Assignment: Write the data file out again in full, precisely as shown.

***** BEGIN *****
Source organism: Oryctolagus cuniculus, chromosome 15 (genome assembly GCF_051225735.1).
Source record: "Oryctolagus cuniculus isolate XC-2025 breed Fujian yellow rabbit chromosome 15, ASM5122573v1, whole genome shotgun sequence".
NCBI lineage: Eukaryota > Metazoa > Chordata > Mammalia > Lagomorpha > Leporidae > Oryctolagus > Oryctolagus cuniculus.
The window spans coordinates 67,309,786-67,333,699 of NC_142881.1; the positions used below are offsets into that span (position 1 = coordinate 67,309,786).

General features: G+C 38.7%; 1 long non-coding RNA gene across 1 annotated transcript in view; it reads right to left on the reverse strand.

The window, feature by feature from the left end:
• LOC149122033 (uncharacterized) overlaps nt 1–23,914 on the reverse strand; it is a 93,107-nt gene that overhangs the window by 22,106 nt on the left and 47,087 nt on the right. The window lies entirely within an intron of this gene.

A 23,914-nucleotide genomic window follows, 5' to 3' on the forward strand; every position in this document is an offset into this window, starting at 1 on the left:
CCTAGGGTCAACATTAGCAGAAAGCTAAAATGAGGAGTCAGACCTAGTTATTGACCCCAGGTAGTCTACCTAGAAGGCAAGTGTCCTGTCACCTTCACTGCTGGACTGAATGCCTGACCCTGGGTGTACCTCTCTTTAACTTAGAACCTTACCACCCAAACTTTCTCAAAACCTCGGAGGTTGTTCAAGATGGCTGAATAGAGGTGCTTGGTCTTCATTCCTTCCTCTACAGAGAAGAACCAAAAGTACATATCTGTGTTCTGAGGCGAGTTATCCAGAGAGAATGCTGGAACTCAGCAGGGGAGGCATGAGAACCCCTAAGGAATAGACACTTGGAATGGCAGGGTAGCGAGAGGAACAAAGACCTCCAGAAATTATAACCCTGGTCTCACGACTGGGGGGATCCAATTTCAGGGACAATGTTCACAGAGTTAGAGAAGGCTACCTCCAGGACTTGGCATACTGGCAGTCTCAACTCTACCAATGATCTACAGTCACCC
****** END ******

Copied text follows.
Source organism: Oryctolagus cuniculus, chromosome 15 (genome assembly GCF_051225735.1).
Source record: "Oryctolagus cuniculus isolate XC-2025 breed Fujian yellow rabbit chromosome 15, ASM5122573v1, whole genome shotgun sequence".
NCBI lineage: Eukaryota > Metazoa > Chordata > Mammalia > Lagomorpha > Leporidae > Oryctolagus > Oryctolagus cuniculus.
The window spans coordinates 67,309,786-67,333,699 of NC_142881.1; the positions used below are offsets into that span (position 1 = coordinate 67,309,786).

General features: G+C 38.7%; 1 long non-coding RNA gene across 1 annotated transcript in view; it reads right to left on the reverse strand.

The window, feature by feature from the left end:
• LOC149122033 (uncharacterized) overlaps nt 1–23,914 on the reverse strand; it is a 93,107-nt gene that overhangs the window by 22,106 nt on the left and 47,087 nt on the right. The window lies entirely within an intron of this gene.

A 23,914-nucleotide genomic window follows, 5' to 3' on the forward strand; every position in this document is an offset into this window, starting at 1 on the left:
CCTAGGGTCAACATTAGCAGAAAGCTAAAATGAGGAGTCAGACCTAGTTATTGACCCCAGGTAGTCTACCTAGAAGGCAAGTGTCCTGTCACCTTCACTGCTGGACTGAATGCCTGACCCTGGGTGTACCTCTCTTTAACTTAGAACCTTACCACCCAAACTTTCTCAAAACCTCGGAGGTTGTTCAAGATGGCTGAATAGAGGTGCTTGGTCTTCATTCCTTCCTCTACAGAGAAGAACCAAAAGTACATATCTGTGTTCTGAGGCGAGTTATCCAGAGAGAATGCTGGAACTCAGCAGGGGAGGCATGAGAACCCCTAAGGAATAGACACTTGGAATGGCAGGGTAGCGAGAGGAACAAAGACCTCCAGAAATTATAACCCTGGTCTCACGACTGGGGGGATCCAATTTCAGGGACAATGTTCACAGAGTTAGAGAAGGCTACCTCCAGGACTTGGCATACTGGCAGTCTCAACTCTACCAATGATCTACAGTCACCC